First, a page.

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Pierre v. T&K Express, Inc.

United States District Court, E.D. Louisiana

December 18, 2018

GWENDOLYN PIERRE, ET AL
v.
T&K EXPRESS, INC.

         SECTION: "S" (1)

          ORDER AND REASONS

          MARY ANN VIAL LEMMON, UNITED STATES DISTRICT JUDGE.

         IT IS HEREBY ORDERED that the Motion to Dismiss Pursuant to 12(b)(6) filed by defendants-in-counterclaim, Robert Evans, III and Evans Law, APLC ("Evans") (Rec. Doc, 154), in which defendants-in-counterclaim Joshua D, Allison and Joshua D. Allison Law, APLC ("Allison") join (Rec. Doc. 155), is GRANTED IN PART, and plaintiffs'/counterclaimants' claims for fraud and conspiracy are dismissed; plaintiffs' claims for legal malpractice are not dismissed.

         BACKGROUND

         This matter arises out of an automobile accident in which the three counterclaimants, Felicia Pierre, Gwendolyn Pierre, and Percy Ross, sustained personal injuries. While there have been numerous proceedings in this case not directly relevant to the present motion, a recitation of the following brief facts is sufficient for the motion now before the court. Defendants-in-counterclaim, Evans and Allison, represented the counterclaimants in the personal injury suit, and ultimately obtained a settlement for them. Following the settlement, counterclaimants sought to rescind the settlement contending that they had not authorized it. They were not successful in opposing the original defendants' motion to enforce the settlement, and in a detailed Report and Recommendation entered on July 9, 2018, Magistrate Judge Janis Van Meerveld found the settlement enforceable. Rec. Doc. 80. The district court adopted the Report and Recommendation as its opinion, and granted the Motion to Enforce the Settlement on March 20, 2018. Rec. Doc. 91.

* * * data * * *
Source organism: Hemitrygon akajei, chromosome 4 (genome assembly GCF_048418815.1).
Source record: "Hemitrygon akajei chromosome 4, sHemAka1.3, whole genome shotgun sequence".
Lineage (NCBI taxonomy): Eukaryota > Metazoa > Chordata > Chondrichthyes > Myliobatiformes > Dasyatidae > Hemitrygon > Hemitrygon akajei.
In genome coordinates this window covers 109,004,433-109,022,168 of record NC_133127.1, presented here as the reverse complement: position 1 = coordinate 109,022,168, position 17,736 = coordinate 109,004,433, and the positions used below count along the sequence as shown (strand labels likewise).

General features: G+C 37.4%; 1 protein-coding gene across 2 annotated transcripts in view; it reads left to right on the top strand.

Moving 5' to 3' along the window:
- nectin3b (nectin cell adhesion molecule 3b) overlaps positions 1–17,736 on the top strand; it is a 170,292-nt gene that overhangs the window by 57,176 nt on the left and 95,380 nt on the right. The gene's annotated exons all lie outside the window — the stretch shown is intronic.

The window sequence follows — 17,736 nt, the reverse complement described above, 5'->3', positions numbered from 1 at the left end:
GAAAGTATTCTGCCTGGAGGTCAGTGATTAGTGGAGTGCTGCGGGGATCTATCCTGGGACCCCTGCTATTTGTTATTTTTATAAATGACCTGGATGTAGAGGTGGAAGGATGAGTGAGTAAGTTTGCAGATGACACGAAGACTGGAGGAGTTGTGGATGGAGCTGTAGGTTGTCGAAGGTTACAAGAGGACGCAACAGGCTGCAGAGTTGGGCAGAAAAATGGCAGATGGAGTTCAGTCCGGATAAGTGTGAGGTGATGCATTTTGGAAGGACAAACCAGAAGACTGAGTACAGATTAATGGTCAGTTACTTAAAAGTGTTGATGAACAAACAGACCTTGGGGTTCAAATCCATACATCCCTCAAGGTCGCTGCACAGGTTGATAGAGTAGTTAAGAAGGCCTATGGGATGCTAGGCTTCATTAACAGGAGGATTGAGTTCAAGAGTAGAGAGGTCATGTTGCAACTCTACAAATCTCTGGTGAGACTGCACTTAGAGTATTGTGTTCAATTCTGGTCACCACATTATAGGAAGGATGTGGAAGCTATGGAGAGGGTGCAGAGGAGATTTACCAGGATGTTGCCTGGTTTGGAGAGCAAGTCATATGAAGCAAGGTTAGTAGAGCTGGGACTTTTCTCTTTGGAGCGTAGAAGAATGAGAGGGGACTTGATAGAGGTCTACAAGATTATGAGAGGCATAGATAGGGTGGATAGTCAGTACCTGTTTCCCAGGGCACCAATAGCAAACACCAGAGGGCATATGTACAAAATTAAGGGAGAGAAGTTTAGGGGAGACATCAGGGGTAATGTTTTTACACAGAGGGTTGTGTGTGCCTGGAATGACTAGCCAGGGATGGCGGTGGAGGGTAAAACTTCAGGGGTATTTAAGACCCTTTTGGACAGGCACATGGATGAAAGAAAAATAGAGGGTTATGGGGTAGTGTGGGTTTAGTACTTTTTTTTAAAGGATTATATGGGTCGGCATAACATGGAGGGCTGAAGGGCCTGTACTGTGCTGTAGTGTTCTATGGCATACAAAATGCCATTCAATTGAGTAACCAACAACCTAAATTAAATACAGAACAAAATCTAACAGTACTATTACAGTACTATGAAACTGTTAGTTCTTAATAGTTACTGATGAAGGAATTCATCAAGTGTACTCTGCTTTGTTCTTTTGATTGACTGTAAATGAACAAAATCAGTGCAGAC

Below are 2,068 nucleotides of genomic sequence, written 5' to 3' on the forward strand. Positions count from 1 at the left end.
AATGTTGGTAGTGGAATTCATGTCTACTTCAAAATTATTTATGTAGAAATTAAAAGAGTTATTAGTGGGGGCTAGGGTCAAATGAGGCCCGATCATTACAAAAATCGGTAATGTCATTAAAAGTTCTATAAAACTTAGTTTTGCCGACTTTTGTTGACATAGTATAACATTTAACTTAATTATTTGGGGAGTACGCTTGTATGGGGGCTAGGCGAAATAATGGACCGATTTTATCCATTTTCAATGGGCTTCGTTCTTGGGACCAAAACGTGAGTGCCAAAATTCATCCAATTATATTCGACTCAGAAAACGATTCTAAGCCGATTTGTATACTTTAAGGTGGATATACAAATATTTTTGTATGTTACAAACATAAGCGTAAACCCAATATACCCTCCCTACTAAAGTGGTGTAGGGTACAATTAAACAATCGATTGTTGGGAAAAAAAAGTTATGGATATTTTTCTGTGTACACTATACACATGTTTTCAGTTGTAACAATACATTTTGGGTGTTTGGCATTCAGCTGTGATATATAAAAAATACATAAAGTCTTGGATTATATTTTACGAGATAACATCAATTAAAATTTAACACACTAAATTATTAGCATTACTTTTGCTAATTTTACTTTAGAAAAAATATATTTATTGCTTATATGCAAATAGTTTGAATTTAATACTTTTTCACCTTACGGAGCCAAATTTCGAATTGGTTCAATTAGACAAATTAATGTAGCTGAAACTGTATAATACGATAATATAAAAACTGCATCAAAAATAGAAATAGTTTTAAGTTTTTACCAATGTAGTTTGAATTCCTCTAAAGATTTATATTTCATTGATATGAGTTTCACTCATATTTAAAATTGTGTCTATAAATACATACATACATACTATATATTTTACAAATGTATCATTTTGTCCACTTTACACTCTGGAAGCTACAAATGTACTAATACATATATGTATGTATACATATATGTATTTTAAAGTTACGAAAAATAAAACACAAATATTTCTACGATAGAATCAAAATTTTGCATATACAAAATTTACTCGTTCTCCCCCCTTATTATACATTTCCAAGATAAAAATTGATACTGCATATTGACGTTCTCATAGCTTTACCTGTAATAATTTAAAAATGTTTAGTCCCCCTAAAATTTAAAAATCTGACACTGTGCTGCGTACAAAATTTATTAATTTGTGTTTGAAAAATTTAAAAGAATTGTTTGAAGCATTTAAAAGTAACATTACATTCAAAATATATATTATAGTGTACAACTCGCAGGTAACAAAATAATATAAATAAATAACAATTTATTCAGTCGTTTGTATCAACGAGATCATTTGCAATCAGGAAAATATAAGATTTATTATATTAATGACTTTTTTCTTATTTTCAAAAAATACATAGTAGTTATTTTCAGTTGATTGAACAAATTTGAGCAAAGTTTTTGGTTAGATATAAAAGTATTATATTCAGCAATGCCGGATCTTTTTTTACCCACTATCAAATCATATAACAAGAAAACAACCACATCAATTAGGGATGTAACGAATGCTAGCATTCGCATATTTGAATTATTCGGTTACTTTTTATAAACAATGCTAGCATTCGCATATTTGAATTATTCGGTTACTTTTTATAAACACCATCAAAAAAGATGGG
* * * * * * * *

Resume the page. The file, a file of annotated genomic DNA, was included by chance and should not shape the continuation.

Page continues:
Counterclaimants filed a counterclaim on June 6, 2018, alleging that their prior attorneys, Evans and Allison (hereinafter, sometimes "the attorneys"), committed malpractice by representing them despite known conflicts of interest, settling their claims without their consent, and falsely representing to defense counsel that they had settlement authority. Answer and Counterclaim, ¶¶ 6 & 7. They further alleged that "[t] acts and omissions of Interveners [Evans and Allison] in falsely representing their authority to settle Intervenors [sic] claims also constituted fraud," and that "[a]t all times material, Intervenors [Evans and Allison] conspired to undertake and complete the acts and omissions complained of." Id. at ¶ 15.

         The First Supplemental and Amending Counterclaim added one new fraud allegation: "The alleged settlements obtained by Intervenors [Evans and Allison] with the primary Defendants were obtained fraudulently, illegally, and unethically." First Supplemental and Amending Counterclaim, ¶ 7.

         Evans and Alison filed the instant motion, seeking to dismiss the Counterclaim, relying on Federal Rules of Civil Procedure 12(b)(6), 8, and 9(b).

         APPLICABLE LAW